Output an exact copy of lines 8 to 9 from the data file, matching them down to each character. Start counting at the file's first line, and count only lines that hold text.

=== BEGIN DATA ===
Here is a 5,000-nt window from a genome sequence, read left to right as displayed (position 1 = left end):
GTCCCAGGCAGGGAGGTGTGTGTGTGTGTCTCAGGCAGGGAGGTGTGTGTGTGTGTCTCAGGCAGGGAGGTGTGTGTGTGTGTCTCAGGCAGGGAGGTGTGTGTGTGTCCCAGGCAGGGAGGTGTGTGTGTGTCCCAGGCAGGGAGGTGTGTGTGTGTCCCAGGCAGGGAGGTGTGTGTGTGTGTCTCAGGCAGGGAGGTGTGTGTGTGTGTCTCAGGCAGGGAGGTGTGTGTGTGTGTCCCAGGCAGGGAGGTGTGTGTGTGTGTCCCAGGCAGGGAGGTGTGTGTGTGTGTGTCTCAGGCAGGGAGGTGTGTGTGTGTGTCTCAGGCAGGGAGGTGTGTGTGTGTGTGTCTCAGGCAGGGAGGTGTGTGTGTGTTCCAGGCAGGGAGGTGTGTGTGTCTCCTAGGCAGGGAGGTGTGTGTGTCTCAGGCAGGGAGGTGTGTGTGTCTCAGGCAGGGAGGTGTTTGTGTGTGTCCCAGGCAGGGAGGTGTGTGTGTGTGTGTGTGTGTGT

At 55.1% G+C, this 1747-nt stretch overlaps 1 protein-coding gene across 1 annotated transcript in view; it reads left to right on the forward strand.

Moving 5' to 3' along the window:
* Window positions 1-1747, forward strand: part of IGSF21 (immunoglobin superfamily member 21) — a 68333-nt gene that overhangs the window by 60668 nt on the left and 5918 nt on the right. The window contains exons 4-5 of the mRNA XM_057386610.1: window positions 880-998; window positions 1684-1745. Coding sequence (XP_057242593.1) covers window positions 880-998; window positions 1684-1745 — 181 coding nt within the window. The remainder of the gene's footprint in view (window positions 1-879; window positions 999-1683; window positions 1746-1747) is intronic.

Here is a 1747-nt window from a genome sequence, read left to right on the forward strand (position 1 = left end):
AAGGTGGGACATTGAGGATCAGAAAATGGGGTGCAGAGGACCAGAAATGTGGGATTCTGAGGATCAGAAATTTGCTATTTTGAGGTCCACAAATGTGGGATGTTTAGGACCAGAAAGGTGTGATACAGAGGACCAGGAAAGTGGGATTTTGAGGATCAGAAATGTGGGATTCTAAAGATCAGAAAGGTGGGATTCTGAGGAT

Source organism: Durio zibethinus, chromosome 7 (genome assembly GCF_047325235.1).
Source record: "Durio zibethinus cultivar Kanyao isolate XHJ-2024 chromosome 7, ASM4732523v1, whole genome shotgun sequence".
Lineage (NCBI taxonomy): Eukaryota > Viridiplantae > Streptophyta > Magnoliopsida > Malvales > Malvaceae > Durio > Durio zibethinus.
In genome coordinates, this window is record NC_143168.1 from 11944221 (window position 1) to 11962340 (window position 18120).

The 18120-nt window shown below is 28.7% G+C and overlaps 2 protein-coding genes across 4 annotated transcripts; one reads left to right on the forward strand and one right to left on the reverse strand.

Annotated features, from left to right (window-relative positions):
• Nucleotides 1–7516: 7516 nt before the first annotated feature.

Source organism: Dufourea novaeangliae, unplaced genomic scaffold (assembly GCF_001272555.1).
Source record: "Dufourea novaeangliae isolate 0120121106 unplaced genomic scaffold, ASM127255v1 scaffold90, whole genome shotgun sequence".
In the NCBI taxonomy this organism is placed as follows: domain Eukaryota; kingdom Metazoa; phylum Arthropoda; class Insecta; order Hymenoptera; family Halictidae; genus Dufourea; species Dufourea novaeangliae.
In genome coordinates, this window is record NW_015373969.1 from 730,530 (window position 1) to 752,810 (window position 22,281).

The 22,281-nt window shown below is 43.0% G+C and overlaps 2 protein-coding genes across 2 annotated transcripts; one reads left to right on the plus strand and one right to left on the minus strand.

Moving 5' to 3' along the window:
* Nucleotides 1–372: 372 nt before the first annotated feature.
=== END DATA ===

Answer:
Source organism: Durio zibethinus, chromosome 7 (genome assembly GCF_047325235.1).
Source record: "Durio zibethinus cultivar Kanyao isolate XHJ-2024 chromosome 7, ASM4732523v1, whole genome shotgun sequence".